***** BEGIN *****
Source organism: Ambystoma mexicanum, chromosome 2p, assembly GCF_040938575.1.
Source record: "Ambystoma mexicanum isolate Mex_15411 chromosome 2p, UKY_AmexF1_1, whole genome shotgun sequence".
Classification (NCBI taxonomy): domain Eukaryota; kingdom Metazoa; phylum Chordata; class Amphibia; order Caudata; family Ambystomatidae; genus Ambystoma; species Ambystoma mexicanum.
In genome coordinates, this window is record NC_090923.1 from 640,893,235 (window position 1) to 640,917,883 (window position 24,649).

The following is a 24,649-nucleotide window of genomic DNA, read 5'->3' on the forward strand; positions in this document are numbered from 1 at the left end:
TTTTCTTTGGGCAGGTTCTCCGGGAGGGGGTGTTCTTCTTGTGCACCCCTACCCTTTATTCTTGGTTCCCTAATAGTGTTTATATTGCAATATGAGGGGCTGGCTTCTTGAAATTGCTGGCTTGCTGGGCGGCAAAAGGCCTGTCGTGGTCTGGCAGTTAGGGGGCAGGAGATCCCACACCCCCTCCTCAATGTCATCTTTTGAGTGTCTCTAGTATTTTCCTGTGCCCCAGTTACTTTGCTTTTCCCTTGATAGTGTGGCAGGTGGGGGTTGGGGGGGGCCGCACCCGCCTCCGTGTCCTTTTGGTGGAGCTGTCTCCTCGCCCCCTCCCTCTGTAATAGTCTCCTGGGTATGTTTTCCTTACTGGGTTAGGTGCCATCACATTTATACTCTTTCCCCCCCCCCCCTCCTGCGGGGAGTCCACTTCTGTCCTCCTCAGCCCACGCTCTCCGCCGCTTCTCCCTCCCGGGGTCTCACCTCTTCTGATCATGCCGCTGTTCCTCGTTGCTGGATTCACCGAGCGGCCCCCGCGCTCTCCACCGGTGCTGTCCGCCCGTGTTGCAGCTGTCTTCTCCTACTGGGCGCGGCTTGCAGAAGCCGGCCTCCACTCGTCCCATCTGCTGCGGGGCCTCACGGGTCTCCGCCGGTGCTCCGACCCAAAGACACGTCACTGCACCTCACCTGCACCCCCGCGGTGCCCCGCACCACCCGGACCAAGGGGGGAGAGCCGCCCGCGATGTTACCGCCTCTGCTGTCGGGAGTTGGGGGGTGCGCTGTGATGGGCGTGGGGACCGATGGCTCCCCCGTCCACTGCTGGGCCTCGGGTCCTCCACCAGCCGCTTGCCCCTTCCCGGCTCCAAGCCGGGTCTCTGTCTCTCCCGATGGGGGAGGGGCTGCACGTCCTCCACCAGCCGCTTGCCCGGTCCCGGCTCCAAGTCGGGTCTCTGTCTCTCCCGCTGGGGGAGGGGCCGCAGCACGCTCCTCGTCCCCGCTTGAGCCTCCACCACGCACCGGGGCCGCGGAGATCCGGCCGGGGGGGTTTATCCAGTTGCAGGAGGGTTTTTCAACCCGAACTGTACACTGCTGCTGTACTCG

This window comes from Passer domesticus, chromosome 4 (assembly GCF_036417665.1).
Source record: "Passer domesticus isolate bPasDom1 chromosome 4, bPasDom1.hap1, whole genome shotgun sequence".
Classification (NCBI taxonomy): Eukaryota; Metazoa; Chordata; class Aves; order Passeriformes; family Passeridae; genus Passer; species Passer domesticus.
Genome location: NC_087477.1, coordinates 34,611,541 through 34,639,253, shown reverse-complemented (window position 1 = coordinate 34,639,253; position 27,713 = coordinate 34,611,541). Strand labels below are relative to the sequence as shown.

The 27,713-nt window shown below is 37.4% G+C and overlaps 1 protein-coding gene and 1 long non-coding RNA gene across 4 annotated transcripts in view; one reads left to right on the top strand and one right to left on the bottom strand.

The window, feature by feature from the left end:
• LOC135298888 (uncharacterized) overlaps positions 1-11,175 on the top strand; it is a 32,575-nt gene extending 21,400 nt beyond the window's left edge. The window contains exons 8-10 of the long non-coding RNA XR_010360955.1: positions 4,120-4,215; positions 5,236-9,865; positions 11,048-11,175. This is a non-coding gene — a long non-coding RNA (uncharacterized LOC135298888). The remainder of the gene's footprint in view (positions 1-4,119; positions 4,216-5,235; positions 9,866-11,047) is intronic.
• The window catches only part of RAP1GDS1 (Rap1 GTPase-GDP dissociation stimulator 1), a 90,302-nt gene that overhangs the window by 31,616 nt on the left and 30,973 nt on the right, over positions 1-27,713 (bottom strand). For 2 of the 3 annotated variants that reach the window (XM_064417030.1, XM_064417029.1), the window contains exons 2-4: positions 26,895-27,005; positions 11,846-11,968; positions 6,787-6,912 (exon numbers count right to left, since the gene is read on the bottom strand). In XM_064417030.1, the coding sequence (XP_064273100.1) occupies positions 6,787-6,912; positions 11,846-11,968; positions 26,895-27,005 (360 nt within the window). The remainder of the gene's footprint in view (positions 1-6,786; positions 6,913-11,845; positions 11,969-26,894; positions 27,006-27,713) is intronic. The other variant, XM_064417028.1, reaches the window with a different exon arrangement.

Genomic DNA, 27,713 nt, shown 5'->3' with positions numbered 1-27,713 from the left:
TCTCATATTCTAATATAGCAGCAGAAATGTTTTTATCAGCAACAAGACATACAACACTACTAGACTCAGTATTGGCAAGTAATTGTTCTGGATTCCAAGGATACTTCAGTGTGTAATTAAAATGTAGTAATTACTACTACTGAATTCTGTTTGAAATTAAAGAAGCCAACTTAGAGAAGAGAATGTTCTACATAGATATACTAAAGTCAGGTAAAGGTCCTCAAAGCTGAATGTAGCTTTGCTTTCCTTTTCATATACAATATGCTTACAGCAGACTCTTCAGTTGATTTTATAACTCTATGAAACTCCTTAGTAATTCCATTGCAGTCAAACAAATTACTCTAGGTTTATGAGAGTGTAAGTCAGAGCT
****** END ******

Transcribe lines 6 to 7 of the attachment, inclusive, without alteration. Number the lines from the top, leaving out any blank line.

TTTTCTTTGGGCAGGTTCTCCGGGAGGGGGTGTTCTTCTTGTGCACCCCTACCCTTTATTCTTGGTTCCCTAATAGTGTTTATATTGCAATATGAGGGGCTGGCTTCTTGAAATTGCTGGCTTGCTGGGCGGCAAAAGGCCTGTCGTGGTCTGGCAGTTAGGGGGCAGGAGATCCCACACCCCCTCCTCAATGTCATCTTTTGAGTGTCTCTAGTATTTTCCTGTGCCCCAGTTACTTTGCTTTTCCCTTGATAGTGTGGCAGGTGGGGGTTGGGGGGGGCCGCACCCGCCTCCGTGTCCTTTTGGTGGAGCTGTCTCCTCGCCCCCTCCCTCTGTAATAGTCTCCTGGGTATGTTTTCCTTACTGGGTTAGGTGCCATCACATTTATACTCTTTCCCCCCCCCCCCTCCTGCGGGGAGTCCACTTCTGTCCTCCTCAGCCCACGCTCTCCGCCGCTTCTCCCTCCCGGGGTCTCACCTCTTCTGATCATGCCGCTGTTCCTCGTTGCTGGATTCACCGAGCGGCCCCCGCGCTCTCCACCGGTGCTGTCCGCCCGTGTTGCAGCTGTCTTCTCCTACTGGGCGCGGCTTGCAGAAGCCGGCCTCCACTCGTCCCATCTGCTGCGGGGCCTCACGGGTCTCCGCCGGTGCTCCGACCCAAAGACACGTCACTGCACCTCACCTGCACCCCCGCGGTGCCCCGCACCACCCGGACCAAGGGGGGAGAGCCGCCCGCGATGTTACCGCCTCTGCTGTCGGGAGTTGGGGGGTGCGCTGTGATGGGCGTGGGGACCGATGGCTCCCCCGTCCACTGCTGGGCCTCGGGTCCTCCACCAGCCGCTTGCCCCTTCCCGGCTCCAAGCCGGGTCTCTGTCTCTCCCGATGGGGGAGGGGCTGCACGTCCTCCACCAGCCGCTTGCCCGGTCCCGGCTCCAAGTCGGGTCTCTGTCTCTCCCGCTGGGGGAGGGGCCGCAGCACGCTCCTCGTCCCCGCTTGAGCCTCCACCACGCACCGGGGCCGCGGAGATCCGGCCGGGGGGGTTTATCCAGTTGCAGGAGGGTTTTTCAACCCGAACTGTACACTGCTGCTGTACTCG

This window comes from Passer domesticus, chromosome 4 (assembly GCF_036417665.1).